Q&A: Where Business Ideas Come From?


Ideation is the creative process of generating, Creating, and communicating new business ideas.
As soon as we plan to launch a new business, we leverage an present concept or we develop our own unique idea. The same is applicable to growing an present business. I have always struggled with determining which is more difficult – finding the thought or implementing on it.


Sometimes thoughts are easy enough to conjure, and the tricky part is deciding if it’s good enough as the basis for creating a profitable small business. For those who have what you think is a”good idea”, another challenge would be to prove or test it will translate into a successful venture.
Then there are times when a viable idea is the hardest thing to discover. It can seem like all the good ideas are accepted, and you are left to the sidelines with all the resources and desire to start or grow a company but with no fantastic idea. The ideation process can take a day or it may take years, and with all the creative process, it is usually unproductive to rush it. Besides another typical hurdles of resources (money and people), the lack of a”good idea” is often what keeps people from taking action in their dream of becoming their own boss.

Developing a new company starts with the notion. The process of developing that idea, along with your business concept, may perhaps include some degree of testing via prototyping and iteration. During these early stages your thought will undoubtedly evolve and may even morph into something completely different. There are three primary classes for business ideas, and contemplating these classes might help with sparking that next great brainchild or validating your present one:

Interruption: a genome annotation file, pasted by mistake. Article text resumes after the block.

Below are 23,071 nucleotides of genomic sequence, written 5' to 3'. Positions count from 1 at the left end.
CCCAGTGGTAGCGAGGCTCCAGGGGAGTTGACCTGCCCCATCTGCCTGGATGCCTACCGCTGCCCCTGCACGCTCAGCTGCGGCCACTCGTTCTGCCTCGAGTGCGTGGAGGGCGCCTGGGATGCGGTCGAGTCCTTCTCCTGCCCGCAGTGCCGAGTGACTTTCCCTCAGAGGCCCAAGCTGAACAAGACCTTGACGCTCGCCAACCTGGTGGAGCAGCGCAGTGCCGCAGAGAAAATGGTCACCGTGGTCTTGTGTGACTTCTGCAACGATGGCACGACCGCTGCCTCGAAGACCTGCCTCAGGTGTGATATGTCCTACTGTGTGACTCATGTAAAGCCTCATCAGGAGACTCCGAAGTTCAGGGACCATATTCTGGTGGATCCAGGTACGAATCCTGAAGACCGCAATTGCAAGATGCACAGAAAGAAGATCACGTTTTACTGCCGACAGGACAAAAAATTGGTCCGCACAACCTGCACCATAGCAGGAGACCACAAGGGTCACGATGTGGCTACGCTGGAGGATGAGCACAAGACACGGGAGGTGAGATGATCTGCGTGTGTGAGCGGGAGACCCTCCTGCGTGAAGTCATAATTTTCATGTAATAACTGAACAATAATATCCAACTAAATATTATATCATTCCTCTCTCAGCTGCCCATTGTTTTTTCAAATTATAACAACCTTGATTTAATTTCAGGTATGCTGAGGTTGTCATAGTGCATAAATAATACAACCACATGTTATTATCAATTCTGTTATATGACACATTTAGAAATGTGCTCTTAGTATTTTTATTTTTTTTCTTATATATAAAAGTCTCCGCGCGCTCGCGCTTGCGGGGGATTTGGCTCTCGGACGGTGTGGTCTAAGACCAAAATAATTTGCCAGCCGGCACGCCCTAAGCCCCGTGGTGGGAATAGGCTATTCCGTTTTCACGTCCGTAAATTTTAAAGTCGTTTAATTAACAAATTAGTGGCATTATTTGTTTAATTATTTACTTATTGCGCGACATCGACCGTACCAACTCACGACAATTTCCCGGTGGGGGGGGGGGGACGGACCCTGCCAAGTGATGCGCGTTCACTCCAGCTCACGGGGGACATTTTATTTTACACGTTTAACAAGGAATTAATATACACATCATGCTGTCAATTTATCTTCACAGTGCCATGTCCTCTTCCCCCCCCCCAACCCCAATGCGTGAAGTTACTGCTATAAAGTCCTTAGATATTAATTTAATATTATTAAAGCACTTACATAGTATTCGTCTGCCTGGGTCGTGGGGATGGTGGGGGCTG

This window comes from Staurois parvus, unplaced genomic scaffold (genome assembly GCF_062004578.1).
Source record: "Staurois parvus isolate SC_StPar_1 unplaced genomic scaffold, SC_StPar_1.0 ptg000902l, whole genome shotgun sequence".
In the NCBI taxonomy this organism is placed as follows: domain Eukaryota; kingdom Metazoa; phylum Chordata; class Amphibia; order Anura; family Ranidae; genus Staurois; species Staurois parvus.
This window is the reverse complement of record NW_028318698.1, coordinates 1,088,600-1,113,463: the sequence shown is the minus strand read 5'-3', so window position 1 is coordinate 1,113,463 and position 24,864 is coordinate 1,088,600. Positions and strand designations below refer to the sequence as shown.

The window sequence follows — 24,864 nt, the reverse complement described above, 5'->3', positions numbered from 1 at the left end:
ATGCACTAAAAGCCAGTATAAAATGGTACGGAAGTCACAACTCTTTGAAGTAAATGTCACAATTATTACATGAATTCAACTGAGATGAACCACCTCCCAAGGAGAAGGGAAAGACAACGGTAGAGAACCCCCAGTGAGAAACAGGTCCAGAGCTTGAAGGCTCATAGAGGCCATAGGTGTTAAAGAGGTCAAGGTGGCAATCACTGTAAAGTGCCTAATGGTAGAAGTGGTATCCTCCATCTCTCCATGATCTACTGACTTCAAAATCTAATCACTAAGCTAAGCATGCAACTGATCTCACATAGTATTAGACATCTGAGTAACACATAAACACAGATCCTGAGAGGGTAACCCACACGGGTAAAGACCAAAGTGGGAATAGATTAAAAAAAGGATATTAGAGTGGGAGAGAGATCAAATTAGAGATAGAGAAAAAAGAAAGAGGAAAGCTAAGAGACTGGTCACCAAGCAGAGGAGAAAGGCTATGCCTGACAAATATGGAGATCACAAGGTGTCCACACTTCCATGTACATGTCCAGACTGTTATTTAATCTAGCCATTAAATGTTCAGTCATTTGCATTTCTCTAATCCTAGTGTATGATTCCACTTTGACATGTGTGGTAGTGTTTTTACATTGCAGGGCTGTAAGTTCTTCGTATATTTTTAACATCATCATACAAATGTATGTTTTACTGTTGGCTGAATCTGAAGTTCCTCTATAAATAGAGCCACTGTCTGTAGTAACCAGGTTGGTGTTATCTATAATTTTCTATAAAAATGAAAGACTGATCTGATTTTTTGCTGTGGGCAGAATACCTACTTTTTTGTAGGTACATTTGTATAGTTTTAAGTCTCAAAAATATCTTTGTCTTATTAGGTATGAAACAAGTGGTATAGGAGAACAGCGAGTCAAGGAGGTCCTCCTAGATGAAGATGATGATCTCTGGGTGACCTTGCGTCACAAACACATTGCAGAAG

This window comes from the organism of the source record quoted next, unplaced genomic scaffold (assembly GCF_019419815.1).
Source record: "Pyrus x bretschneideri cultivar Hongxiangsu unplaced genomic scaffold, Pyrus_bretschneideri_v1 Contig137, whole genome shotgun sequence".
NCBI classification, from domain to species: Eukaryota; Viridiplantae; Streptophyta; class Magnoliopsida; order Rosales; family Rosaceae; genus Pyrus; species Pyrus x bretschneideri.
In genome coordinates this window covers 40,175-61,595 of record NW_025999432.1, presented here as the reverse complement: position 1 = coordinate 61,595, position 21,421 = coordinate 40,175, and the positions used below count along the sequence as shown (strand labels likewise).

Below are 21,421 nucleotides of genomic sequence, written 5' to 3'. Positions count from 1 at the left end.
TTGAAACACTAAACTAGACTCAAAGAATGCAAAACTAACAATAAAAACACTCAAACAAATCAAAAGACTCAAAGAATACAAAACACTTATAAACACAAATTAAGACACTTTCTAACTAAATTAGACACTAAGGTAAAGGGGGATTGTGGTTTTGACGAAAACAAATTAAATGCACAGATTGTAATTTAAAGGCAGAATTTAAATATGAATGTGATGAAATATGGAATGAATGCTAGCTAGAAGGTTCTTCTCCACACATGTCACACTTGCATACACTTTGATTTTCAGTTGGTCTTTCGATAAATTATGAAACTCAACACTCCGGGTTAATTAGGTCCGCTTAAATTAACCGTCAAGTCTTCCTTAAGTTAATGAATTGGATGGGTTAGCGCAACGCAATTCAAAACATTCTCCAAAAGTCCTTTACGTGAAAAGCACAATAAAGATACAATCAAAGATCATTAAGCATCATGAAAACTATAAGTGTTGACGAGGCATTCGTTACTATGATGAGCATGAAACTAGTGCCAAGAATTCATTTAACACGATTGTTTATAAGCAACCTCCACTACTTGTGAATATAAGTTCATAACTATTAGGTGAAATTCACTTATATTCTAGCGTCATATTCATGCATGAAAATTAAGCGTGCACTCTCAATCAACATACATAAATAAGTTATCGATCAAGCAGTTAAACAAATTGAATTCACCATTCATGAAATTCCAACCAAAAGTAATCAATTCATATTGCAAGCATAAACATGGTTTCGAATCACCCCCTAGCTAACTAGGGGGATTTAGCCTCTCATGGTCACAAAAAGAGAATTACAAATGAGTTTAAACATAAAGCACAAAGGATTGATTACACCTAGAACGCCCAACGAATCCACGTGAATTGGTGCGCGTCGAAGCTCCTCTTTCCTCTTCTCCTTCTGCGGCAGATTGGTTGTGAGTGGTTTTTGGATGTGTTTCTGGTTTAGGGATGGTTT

Where do great ideas come from? Resources of thoughts can include studying, podcasts, art, architecture, personal experiences, travel, conversations, hobbies, borrowing from other people, audience creativity, crowd sourcing, and trying to solve current issues in our world. For existing businesses, the best source of ideas is usually your clients. Nevertheless it takes a bit more than just experiencing or studying something to ignite your next great idea. In his observation, creative individuals always have”had more adventures or they have thought more about their experiences than other men and women.”

Consciously and objectively experiencing new things will surely influence and nourish your creative skills, and it is one of the most effective ways we can continue to develop our capacity to create fantastic ideas.

Does this mean you have to be creative to create decent business ideas? I believe creativity is certainly one of the main ingredients necessary for ideation, along with ingenuity and vision. The challenge for a lot of individuals, however, is that they have very little confidence in their inherent creative skills or do not have the guts to communicate and tap it.

The idea generation procedure is much like the creative process in that we are putting forth something private to be judged by other people. You should have the courage and confidence to submit ideas others might believe are frivolous or ridiculous. It’s appropriate to remember what George Bernard Shaw wrote:”all fantastic truths begin as blasphemies.”